How Britain’s promises clashed with reality, leading to a turning point in their relationship with Israel

Britain’s U-turn on Israel: A look at changing attitudes towards Palestine’s cause

In the aftermath of the October 7 terrorist attack, the British government pledged unwavering support for Israel as it prepared to wage war in Gaza. British Prime Minister Rishi Sunak made a visit to Israel just days after the attack, bringing weapons and military equipment for the IDF in a transport plane. He declared his “unlimited support for Israel in the face of evil.” However, six months later, this support has waned as threats of imposing an arms embargo on Israel have emerged if it invades Rafah.

The shift in British policy is believed to be due to criticism of Israel’s treatment of Palestinians in Gaza. This was highlighted during a surprise visit by Sunak to press the issue during a meeting with Minister Benny Gantz in London. The change became more evident when Britain abstained from voting on a resolution condemning Hamas for its actions during the October 7 attacks, instead supporting a call for an immediate humanitarian ceasefire in Gaza without condemning Hamas outright.

This change in stance towards Israel is also influenced by leadership changes within the Foreign Ministry. David Cameron, known for his critical views on Israel, replaced pro-Israeli James Calverley as Prime Minister. Cameron has been vocal about his concerns over human rights violations in Gaza and has hinted at halting arms exports to Israel if necessary. This shift aligns with public sentiment in Britain, which largely supports Palestine’s cause.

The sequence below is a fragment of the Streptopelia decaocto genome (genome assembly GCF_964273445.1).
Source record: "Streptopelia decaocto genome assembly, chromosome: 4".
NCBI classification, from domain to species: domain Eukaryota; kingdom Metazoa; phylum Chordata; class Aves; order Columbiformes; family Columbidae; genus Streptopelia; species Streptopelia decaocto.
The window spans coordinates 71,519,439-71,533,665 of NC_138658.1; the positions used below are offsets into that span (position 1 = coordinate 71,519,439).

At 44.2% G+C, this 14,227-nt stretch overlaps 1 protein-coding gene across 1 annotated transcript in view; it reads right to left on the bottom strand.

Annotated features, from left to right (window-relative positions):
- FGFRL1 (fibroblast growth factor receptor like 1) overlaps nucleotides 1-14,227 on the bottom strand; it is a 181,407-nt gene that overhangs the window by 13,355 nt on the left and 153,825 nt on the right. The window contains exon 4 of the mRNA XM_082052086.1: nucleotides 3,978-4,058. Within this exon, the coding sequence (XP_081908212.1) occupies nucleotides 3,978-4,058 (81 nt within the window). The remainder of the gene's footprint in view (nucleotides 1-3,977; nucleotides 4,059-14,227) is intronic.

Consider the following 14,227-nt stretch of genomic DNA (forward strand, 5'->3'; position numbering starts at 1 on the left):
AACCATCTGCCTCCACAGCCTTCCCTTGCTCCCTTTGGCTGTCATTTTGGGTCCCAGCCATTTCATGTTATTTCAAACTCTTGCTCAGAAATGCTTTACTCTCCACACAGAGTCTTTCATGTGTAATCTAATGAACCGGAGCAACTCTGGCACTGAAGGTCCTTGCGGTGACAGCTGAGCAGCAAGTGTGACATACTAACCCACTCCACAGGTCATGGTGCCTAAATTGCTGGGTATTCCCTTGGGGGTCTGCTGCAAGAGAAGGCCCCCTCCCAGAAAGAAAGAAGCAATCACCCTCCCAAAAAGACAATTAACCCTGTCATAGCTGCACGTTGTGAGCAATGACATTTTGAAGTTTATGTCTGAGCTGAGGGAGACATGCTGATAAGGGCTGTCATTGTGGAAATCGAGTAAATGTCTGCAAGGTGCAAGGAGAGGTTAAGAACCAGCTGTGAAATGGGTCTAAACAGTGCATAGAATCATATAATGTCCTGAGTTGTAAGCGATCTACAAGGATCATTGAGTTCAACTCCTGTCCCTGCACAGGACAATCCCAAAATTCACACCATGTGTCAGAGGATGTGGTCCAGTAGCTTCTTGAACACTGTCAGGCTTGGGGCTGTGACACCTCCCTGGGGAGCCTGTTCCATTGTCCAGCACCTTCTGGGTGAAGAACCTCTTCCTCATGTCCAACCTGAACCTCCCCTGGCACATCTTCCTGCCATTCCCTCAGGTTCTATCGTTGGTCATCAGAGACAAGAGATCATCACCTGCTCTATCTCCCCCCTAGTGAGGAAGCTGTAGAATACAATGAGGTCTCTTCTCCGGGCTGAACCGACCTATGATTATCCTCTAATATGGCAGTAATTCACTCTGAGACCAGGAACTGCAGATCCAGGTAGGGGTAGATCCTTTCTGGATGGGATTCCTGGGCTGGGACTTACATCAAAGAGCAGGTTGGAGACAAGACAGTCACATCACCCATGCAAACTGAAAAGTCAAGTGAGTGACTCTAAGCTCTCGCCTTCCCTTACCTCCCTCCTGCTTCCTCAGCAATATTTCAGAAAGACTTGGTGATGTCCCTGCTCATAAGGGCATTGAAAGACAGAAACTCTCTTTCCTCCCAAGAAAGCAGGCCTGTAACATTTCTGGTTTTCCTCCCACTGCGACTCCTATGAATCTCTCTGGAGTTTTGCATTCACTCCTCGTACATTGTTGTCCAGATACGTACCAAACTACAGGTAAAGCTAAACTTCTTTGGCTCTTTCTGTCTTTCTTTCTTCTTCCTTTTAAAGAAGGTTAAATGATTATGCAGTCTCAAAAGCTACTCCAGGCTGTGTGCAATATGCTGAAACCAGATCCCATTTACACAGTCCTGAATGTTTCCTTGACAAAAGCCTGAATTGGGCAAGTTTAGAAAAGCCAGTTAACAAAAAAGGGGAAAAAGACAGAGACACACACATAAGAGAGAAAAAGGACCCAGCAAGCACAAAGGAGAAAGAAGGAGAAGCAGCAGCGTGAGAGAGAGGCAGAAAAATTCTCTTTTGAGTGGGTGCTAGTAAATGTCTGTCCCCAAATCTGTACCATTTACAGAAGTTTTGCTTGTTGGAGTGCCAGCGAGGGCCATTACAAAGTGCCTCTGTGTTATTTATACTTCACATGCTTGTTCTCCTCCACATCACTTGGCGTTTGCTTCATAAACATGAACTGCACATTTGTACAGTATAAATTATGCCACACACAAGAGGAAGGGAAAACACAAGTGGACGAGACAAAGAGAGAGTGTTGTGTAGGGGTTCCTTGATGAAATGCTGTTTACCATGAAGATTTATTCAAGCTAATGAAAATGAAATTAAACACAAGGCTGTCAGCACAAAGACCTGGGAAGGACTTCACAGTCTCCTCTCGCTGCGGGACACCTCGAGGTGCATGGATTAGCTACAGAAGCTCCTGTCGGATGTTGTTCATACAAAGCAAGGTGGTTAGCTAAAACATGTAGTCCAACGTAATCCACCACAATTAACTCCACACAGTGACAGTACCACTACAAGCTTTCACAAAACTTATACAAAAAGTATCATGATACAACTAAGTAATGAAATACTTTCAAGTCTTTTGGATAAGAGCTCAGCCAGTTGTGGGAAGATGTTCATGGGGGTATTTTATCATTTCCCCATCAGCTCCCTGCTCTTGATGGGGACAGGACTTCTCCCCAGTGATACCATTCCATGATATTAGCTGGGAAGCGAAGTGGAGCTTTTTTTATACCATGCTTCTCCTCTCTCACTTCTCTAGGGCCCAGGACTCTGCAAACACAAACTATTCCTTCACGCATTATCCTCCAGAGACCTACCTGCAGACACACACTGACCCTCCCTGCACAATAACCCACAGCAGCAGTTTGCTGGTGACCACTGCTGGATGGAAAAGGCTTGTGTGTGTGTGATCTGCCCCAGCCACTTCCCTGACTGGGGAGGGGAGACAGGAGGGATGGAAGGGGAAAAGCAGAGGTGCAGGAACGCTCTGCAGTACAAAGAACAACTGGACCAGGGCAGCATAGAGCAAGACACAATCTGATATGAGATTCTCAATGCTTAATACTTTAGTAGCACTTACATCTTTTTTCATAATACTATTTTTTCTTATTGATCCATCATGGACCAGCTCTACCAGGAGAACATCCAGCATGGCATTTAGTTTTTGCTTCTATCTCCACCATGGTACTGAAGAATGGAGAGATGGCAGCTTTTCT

Despite historical support for Israel within the Conservative Party, recent actions by the British government have drawn internal criticism. The Foreign Office is now considering whether Israeli military activities in Gaza violate international law, which could lead to a cancellation of arms export licenses to Israel. This new approach towards Israel signifies a departure from past policies and reflects changing attitudes towards the conflict in the Middle East within Britain.

In conclusion, while historically supportive of Israel, recent British government actions have shifted towards condemnation of Israeli military activities and potential suspension or cancellation of arms exports due to concern over human rights violations and changing attitudes towards Palestine’s cause.

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